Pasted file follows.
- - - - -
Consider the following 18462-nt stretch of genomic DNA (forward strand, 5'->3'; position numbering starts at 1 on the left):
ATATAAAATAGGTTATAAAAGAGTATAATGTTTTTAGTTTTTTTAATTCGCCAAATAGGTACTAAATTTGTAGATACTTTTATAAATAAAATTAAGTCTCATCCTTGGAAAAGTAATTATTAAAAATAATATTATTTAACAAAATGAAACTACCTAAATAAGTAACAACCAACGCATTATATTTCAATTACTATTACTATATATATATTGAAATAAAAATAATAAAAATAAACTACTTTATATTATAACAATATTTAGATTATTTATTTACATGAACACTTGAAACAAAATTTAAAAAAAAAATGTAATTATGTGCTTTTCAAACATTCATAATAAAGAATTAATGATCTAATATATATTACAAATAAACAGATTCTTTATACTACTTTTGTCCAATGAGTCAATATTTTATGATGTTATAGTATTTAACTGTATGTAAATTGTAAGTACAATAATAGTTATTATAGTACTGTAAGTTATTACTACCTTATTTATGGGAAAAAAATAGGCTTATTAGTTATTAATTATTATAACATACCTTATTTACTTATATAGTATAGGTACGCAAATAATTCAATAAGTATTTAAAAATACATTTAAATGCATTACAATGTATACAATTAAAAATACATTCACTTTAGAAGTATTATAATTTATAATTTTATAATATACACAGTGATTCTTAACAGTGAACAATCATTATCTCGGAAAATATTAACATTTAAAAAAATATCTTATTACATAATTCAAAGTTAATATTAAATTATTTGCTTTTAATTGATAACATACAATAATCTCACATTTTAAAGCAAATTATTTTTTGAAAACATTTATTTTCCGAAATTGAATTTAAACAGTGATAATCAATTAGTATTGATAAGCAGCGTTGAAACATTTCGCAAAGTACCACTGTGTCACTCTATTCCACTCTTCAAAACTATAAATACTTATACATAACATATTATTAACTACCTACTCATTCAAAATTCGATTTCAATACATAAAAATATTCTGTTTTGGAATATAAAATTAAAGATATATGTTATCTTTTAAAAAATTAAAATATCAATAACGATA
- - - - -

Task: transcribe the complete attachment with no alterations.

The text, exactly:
Consider the following 18462-nt stretch of genomic DNA (forward strand, 5'->3'; position numbering starts at 1 on the left):
ATATAAAATAGGTTATAAAAGAGTATAATGTTTTTAGTTTTTTTAATTCGCCAAATAGGTACTAAATTTGTAGATACTTTTATAAATAAAATTAAGTCTCATCCTTGGAAAAGTAATTATTAAAAATAATATTATTTAACAAAATGAAACTACCTAAATAAGTAACAACCAACGCATTATATTTCAATTACTATTACTATATATATATTGAAATAAAAATAATAAAAATAAACTACTTTATATTATAACAATATTTAGATTATTTATTTACATGAACACTTGAAACAAAATTTAAAAAAAAAATGTAATTATGTGCTTTTCAAACATTCATAATAAAGAATTAATGATCTAATATATATTACAAATAAACAGATTCTTTATACTACTTTTGTCCAATGAGTCAATATTTTATGATGTTATAGTATTTAACTGTATGTAAATTGTAAGTACAATAATAGTTATTATAGTACTGTAAGTTATTACTACCTTATTTATGGGAAAAAAATAGGCTTATTAGTTATTAATTATTATAACATACCTTATTTACTTATATAGTATAGGTACGCAAATAATTCAATAAGTATTTAAAAATACATTTAAATGCATTACAATGTATACAATTAAAAATACATTCACTTTAGAAGTATTATAATTTATAATTTTATAATATACACAGTGATTCTTAACAGTGAACAATCATTATCTCGGAAAATATTAACATTTAAAAAAATATCTTATTACATAATTCAAAGTTAATATTAAATTATTTGCTTTTAATTGATAACATACAATAATCTCACATTTTAAAGCAAATTATTTTTTGAAAACATTTATTTTCCGAAATTGAATTTAAACAGTGATAATCAATTAGTATTGATAAGCAGCGTTGAAACATTTCGCAAAGTACCACTGTGTCACTCTATTCCACTCTTCAAAACTATAAATACTTATACATAACATATTATTAACTACCTACTCATTCAAAATTCGATTTCAATACATAAAAATATTCTGTTTTGGAATATAAAATTAAAGATATATGTTATCTTTTAAAAAATTAAAATATCAATAACGATA